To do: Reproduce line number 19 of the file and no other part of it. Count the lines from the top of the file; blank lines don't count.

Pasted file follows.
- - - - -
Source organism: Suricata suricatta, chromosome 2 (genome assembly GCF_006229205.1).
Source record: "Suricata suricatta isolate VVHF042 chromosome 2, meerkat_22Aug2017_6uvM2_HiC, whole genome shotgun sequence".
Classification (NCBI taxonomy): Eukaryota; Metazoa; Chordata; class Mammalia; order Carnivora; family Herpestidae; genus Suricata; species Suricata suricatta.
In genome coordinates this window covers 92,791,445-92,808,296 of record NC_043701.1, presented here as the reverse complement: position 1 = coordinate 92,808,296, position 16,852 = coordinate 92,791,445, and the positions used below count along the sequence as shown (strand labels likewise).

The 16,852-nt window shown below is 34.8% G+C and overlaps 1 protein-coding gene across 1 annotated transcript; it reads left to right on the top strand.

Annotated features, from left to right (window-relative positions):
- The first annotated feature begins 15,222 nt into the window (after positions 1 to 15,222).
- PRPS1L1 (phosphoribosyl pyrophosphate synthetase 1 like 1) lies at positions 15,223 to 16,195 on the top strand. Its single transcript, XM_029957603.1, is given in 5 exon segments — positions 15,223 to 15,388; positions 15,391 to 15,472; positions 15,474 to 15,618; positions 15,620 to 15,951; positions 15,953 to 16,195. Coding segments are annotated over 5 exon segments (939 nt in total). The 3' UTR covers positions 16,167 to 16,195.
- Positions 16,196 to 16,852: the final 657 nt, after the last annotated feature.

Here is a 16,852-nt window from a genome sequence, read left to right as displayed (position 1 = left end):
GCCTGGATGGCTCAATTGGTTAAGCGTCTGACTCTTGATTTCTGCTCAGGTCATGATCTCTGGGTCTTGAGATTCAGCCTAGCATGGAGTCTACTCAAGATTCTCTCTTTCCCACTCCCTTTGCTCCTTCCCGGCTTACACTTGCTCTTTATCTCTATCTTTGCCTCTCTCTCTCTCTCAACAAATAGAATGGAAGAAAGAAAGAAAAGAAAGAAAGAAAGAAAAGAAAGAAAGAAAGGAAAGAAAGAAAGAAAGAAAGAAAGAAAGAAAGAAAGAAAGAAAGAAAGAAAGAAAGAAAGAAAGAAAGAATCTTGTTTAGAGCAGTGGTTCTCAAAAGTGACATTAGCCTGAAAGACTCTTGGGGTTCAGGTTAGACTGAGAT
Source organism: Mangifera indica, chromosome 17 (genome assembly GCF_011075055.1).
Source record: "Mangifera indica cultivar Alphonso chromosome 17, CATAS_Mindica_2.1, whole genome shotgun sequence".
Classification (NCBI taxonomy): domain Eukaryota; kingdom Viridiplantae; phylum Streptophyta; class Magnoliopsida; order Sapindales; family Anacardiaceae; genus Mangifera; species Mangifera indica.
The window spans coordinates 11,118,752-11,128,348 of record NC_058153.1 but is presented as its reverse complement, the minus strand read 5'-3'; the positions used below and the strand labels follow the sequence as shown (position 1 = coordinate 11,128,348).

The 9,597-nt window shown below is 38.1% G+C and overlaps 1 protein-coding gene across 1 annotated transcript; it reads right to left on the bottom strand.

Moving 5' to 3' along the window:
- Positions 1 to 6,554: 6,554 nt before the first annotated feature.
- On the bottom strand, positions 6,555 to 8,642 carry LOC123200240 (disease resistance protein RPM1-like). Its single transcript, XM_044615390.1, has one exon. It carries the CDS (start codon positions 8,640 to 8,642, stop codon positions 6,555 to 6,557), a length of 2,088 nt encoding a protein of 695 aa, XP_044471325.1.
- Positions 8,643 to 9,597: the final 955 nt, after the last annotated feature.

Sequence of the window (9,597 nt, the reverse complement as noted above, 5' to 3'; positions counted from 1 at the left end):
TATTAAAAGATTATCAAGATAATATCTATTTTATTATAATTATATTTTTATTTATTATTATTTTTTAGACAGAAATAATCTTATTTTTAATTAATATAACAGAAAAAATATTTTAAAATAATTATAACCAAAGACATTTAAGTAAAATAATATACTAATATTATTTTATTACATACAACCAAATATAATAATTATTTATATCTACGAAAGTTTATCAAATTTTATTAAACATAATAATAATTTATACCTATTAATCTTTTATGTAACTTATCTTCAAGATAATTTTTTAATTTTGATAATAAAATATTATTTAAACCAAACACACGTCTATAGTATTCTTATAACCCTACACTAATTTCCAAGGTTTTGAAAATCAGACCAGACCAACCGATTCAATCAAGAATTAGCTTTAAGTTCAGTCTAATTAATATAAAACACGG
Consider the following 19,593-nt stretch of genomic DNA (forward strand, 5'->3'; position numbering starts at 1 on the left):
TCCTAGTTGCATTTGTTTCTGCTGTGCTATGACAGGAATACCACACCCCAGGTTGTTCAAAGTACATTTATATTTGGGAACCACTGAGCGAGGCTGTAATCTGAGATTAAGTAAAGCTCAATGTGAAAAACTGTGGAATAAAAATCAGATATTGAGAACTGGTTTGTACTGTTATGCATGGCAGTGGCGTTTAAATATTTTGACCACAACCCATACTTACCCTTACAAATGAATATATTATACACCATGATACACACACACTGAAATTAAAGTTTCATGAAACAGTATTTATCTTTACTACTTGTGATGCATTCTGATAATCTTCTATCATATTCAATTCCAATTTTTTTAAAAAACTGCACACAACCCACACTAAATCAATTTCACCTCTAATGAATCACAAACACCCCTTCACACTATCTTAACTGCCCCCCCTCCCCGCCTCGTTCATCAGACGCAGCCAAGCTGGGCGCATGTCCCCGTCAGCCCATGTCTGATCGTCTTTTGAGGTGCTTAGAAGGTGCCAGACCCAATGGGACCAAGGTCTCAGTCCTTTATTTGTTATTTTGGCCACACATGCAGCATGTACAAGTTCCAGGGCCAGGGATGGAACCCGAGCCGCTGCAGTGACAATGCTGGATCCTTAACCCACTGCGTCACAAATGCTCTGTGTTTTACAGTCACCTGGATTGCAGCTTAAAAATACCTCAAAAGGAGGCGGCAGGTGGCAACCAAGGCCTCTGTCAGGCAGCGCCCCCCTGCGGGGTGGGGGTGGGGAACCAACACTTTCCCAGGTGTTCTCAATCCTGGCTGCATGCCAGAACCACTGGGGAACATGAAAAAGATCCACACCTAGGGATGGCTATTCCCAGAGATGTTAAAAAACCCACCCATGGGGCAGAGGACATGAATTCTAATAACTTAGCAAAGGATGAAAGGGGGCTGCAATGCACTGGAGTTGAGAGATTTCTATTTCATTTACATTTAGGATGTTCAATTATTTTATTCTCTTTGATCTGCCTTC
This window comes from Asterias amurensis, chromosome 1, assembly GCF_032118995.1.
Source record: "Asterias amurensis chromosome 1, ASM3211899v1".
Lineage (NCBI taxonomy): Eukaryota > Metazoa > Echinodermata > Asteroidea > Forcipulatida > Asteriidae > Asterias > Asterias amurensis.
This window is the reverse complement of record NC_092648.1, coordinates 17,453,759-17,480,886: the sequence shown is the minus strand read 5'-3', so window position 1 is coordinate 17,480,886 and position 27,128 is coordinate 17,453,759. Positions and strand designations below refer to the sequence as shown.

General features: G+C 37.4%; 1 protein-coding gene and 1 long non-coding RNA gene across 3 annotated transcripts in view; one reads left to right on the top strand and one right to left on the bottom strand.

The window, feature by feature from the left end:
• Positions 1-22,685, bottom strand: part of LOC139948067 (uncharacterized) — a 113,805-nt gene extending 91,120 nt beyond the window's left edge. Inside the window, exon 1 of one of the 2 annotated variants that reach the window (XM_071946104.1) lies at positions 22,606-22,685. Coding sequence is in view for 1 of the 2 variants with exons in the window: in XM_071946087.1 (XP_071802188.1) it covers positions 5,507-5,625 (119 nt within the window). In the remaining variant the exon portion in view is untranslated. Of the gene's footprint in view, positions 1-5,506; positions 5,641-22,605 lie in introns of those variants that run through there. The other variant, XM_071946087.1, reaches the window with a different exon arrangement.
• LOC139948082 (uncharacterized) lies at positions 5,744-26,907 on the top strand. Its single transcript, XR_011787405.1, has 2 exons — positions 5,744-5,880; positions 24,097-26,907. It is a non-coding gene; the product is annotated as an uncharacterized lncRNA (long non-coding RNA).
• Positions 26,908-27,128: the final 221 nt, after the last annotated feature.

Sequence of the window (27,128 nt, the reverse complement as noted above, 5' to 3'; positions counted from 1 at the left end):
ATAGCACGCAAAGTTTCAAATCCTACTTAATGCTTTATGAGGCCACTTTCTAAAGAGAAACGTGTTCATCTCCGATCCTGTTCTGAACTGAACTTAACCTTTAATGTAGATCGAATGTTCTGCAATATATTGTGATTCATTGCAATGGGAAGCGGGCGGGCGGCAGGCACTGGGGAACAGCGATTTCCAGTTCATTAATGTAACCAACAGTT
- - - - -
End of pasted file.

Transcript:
- On the bottom strand, positions 6,555 to 8,642 carry LOC123200240 (disease resistance protein RPM1-like). Its single transcript, XM_044615390.1, has one exon. It carries the CDS (start codon positions 8,640 to 8,642, stop codon positions 6,555 to 6,557), a length of 2,088 nt encoding a protein of 695 aa, XP_044471325.1.